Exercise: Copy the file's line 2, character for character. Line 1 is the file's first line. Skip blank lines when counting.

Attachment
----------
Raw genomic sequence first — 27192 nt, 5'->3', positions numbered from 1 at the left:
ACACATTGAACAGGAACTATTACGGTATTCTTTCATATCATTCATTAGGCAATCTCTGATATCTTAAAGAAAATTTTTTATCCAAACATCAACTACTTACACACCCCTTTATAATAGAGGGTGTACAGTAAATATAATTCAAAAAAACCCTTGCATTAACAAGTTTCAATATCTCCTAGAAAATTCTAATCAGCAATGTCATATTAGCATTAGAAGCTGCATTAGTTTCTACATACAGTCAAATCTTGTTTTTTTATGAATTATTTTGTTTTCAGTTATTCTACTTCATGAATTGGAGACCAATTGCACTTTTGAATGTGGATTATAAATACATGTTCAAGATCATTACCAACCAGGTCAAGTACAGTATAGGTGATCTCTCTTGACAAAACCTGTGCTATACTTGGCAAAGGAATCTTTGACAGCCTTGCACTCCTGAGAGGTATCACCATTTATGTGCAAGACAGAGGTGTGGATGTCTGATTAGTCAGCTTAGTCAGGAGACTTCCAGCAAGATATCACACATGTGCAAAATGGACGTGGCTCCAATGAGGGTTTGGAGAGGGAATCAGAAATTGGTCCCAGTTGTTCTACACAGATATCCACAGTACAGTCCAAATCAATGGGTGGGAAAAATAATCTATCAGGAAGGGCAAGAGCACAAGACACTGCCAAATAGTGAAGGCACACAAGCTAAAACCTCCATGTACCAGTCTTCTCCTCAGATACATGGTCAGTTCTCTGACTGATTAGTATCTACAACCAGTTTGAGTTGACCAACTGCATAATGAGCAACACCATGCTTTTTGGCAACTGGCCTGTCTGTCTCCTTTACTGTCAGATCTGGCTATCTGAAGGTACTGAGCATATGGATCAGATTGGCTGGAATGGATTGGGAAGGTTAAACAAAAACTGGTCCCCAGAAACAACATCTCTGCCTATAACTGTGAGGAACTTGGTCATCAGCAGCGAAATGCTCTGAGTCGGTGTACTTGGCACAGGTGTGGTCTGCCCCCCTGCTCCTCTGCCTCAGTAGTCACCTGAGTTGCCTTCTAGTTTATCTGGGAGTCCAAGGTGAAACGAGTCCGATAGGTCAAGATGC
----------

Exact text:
ACACATTGAACAGGAACTATTACGGTATTCTTTCATATCATTCATTAGGCAATCTCTGATATCTTAAAGAAAATTTTTTATCCAAACATCAACTACTTACACACCCCTTTATAATAGAGGGTGTACAGTAAATATAATTCAAAAAAACCCTTGCATTAACAAGTTTCAATATCTCCTAGAAAATTCTAATCAGCAATGTCATATTAGCATTAGAAGCTGCATTAGTTTCTACATACAGTCAAATCTTGTTTTTTTATGAATTATTTTGTTTTCAGTTATTCTACTTCATGAATTGGAGACCAATTGCACTTTTGAATGTGGATTATAAATACATGTTCAAGATCATTACCAACCAGGTCAAGTACAGTATAGGTGATCTCTCTTGACAAAACCTGTGCTATACTTGGCAAAGGAATCTTTGACAGCCTTGCACTCCTGAGAGGTATCACCATTTATGTGCAAGACAGAGGTGTGGATGTCTGATTAGTCAGCTTAGTCAGGAGACTTCCAGCAAGATATCACACATGTGCAAAATGGACGTGGCTCCAATGAGGGTTTGGAGAGGGAATCAGAAATTGGTCCCAGTTGTTCTACACAGATATCCACAGTACAGTCCAAATCAATGGGTGGGAAAAATAATCTATCAGGAAGGGCAAGAGCACAAGACACTGCCAAATAGTGAAGGCACACAAGCTAAAACCTCCATGTACCAGTCTTCTCCTCAGATACATGGTCAGTTCTCTGACTGATTAGTATCTACAACCAGTTTGAGTTGACCAACTGCATAATGAGCAACACCATGCTTTTTGGCAACTGGCCTGTCTGTCTCCTTTACTGTCAGATCTGGCTATCTGAAGGTACTGAGCATATGGATCAGATTGGCTGGAATGGATTGGGAAGGTTAAACAAAAACTGGTCCCCAGAAACAACATCTCTGCCTATAACTGTGAGGAACTTGGTCATCAGCAGCGAAATGCTCTGAGTCGGTGTACTTGGCACAGGTGTGGTCTGCCCCCCTGCTCCTCTGCCTCAGTAGTCACCTGAGTTGCCTTCTAGTTTATCTGGGAGTCCAAGGTGAAACGAGTCCGATAGGTCAAGATGC